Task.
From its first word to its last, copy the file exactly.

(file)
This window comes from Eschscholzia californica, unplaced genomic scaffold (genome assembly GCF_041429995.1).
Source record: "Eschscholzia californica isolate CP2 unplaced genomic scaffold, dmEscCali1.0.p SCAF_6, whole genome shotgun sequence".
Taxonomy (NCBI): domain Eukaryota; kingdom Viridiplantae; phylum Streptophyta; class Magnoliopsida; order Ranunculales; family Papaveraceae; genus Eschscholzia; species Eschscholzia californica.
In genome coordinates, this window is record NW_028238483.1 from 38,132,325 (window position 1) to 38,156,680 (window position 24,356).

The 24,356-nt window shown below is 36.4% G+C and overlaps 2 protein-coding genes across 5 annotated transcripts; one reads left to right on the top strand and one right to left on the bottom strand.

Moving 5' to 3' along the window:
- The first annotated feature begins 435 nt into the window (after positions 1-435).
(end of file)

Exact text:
This window comes from Eschscholzia californica, unplaced genomic scaffold (genome assembly GCF_041429995.1).
Source record: "Eschscholzia californica isolate CP2 unplaced genomic scaffold, dmEscCali1.0.p SCAF_6, whole genome shotgun sequence".
Taxonomy (NCBI): domain Eukaryota; kingdom Viridiplantae; phylum Streptophyta; class Magnoliopsida; order Ranunculales; family Papaveraceae; genus Eschscholzia; species Eschscholzia californica.
In genome coordinates, this window is record NW_028238483.1 from 38,132,325 (window position 1) to 38,156,680 (window position 24,356).

The 24,356-nt window shown below is 36.4% G+C and overlaps 2 protein-coding genes across 5 annotated transcripts; one reads left to right on the top strand and one right to left on the bottom strand.

Moving 5' to 3' along the window:
- The first annotated feature begins 435 nt into the window (after positions 1-435).